Evolutionary rate predictions based on heterochronically sampled genetic data provide a unique opportunity to estimate the timing of disease introductions or emergence. The MRCA of all GYE isolates likely existed in the late 1700s (95% HPD: 1638–1862, Table 1). This ancestral root is probably more representative of the arrival of B. abortus to North America with European cattle than its introduction into the GYE. However, the arrival of B. abortus to North America could be much older than the MRCA due to the extinction of early lineages. In addition, the ages of the oldest divergence events may be underestimated if the total sampling interval of the study was too short (that is, sparse historical sampling), thus biasing the evolutionary rate prediction high45. Even though considerable genetic information was obtained in this study, the short sampling time frame relative to the depth of the tree may remain problematic for historical inferences in this and other disease investigations for which sampling may not be feasible across the entire time span of the phylogeny. If they can be found, then historical isolates and/or genomes of B. abortus from North America would likely improve these estimates. Despite this, we can conclude that our predicted MRCA likely predates the introduction of B. abortus into the GYE given that all outgroup isolates also share this ancestor.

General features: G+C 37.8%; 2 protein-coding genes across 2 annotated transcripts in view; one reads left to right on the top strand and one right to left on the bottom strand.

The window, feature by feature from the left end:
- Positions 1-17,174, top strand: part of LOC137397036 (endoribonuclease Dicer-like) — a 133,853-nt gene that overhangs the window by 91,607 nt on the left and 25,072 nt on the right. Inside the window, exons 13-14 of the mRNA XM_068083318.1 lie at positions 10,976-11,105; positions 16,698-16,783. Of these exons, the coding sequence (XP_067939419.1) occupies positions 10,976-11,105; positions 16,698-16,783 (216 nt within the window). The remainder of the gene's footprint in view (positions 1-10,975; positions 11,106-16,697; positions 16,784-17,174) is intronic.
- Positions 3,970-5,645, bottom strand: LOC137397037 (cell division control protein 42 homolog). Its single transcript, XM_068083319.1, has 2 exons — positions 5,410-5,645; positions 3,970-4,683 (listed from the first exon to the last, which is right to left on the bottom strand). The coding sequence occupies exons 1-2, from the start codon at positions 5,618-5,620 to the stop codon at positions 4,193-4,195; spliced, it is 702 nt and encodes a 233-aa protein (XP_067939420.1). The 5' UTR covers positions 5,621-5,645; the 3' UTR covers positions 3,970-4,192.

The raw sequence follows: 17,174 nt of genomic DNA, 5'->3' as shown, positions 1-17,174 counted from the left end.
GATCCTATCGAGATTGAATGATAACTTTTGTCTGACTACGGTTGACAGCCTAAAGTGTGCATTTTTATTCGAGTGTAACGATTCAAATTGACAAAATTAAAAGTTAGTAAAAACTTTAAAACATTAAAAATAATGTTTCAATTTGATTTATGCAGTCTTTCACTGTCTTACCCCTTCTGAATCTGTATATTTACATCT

The B. abortus genealogical structure provided evidence for multiple introductions (with 5 lineages) of brucellosis into the GYE (Fig. 1a). In 4 of 5 lineages, the MRCAs existed within a short time span (1970–1982), even though brucellosis was documented in the GYE as far back as 1917 (ref. 24). These earlier lineages may not have persisted or were present at low frequencies when isolates were sampled. Lineage disappearance may have been the result of stochastic extinction at low wildlife population sizes46. The three GYE States were not brucellosis free in their respective livestock populations until the mid to late 1980s, and extensive testing of cattle that entered the area was not routine. Therefore, multiple livestock-related introductions before and including the 1980s with spillover into elk wintering on cattle ranches is plausible, particularly since transmission has been observed in the reverse direction (from elk to cattle) 17 times between 2002 and 2012 (ref. 22).